GREENVILLE, N.C. (WNCT) – A mild March has meant people are out in the garden a little earlier than usual this year. But nursery owner Kenneth Stillwell says it’s still way too early to plant many summertime favorites.
“It’s still too early to put in a lot of your tomatoes and peppers, annual flowers and that kind of thing,” says Stillwell, who owns Carolina Seasons Nursery in Greenville. “You can still put in your cold season crops like broccoli and cabbage and cauliflower and kale.”
That’s because the average last spring frost in Greenville is around April 1st.
To be on the safe side, Stillwell suggests waiting until the second week of April to plant many vegetables and flowers. He’s tried to urge people to wait for a few more weeks, but if you’ve already jumped in and planted your garden, there are some things you can do to protect your plants from any lingering cold.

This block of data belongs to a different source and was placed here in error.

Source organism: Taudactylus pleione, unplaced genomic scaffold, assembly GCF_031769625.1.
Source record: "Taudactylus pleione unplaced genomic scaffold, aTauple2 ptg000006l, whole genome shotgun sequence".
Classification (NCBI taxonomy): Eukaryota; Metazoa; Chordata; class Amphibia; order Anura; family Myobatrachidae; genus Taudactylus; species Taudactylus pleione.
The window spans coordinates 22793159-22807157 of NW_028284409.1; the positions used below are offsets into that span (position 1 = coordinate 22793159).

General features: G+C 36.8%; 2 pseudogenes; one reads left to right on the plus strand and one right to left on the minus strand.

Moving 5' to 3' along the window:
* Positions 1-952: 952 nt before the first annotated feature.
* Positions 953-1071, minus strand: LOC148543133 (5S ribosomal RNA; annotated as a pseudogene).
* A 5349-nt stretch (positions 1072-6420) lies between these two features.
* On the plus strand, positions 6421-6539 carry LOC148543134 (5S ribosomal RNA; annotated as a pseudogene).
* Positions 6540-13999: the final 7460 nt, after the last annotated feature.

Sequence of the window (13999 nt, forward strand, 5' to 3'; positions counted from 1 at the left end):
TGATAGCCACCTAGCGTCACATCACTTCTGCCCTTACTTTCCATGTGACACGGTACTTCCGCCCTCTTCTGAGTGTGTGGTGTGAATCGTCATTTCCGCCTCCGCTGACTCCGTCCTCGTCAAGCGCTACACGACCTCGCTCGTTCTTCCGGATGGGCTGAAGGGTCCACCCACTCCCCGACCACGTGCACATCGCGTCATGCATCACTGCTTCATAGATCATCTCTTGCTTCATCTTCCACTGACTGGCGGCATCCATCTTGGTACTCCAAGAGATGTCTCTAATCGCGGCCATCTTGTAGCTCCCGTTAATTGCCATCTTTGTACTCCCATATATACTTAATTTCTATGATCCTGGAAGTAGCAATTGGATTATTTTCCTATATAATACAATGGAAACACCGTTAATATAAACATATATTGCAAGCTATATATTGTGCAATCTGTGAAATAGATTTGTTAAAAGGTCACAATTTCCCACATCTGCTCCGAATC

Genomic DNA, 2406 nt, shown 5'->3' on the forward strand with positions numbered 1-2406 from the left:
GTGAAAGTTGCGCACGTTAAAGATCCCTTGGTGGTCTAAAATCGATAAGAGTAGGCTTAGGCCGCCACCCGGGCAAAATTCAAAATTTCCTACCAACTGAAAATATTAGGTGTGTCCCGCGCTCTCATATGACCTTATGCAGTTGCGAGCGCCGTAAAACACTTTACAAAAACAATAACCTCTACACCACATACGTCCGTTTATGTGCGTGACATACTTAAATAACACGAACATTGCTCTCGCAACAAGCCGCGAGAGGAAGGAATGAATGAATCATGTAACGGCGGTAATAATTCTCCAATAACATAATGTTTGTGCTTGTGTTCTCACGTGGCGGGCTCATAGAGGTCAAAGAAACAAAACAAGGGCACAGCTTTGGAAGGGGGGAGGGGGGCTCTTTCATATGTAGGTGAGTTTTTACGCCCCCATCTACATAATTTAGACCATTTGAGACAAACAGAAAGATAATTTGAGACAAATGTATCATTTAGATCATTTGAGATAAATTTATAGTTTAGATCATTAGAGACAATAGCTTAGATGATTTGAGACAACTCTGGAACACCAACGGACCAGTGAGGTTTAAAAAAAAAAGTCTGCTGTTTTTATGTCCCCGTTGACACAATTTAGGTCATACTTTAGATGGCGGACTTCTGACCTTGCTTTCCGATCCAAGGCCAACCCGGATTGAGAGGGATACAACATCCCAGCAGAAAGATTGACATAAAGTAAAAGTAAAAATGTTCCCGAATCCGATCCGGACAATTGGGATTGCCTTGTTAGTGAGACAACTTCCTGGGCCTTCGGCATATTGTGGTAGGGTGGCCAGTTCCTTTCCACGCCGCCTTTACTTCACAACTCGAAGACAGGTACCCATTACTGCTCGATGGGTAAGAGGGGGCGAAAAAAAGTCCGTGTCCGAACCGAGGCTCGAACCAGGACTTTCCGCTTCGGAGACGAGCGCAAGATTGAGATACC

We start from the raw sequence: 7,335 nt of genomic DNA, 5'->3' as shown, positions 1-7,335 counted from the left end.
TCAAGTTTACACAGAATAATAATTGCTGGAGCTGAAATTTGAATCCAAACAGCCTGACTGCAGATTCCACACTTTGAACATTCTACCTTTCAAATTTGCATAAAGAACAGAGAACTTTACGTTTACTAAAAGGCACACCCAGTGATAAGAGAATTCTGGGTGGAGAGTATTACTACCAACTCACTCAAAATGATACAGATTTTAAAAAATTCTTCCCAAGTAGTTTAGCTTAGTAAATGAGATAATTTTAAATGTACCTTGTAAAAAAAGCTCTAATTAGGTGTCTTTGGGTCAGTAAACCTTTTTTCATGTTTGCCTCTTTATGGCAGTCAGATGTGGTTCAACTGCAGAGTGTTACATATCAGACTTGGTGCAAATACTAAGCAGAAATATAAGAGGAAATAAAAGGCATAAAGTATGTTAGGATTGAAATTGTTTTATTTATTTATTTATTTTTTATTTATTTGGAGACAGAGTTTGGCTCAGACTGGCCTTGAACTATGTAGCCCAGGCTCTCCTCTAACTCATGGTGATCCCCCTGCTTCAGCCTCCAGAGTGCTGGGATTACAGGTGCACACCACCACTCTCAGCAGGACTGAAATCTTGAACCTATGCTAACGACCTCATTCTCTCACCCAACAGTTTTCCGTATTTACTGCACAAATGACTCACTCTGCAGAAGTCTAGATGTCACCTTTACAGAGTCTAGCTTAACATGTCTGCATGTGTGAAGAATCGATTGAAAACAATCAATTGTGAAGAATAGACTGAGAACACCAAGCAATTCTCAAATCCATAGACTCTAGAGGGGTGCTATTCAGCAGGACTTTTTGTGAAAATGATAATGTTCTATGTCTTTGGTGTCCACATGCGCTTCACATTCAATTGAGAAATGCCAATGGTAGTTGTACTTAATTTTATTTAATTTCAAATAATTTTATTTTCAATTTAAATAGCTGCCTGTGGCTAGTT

“The best thing they can do if a frost is predicted is cover with either reemay or tobacco cloth or a sheet or something like that,” says Stillwell. “Don’t use plastic.”
If you’re waiting, there’s plenty of prep work you can do to get your garden ready for planting.
“They need to get it tilled up, the soil worked up, see if they need to add any organic matter or lime,” says Stillwell. “If they need to improve the soil conditions, now’s a good time to be doing that so that when it is time to plant they’ll be ready.”
It’s also a good time of year to plant trees and shrubs before summer heat sets in.
Here’s a good guide on what to plant and when in the East: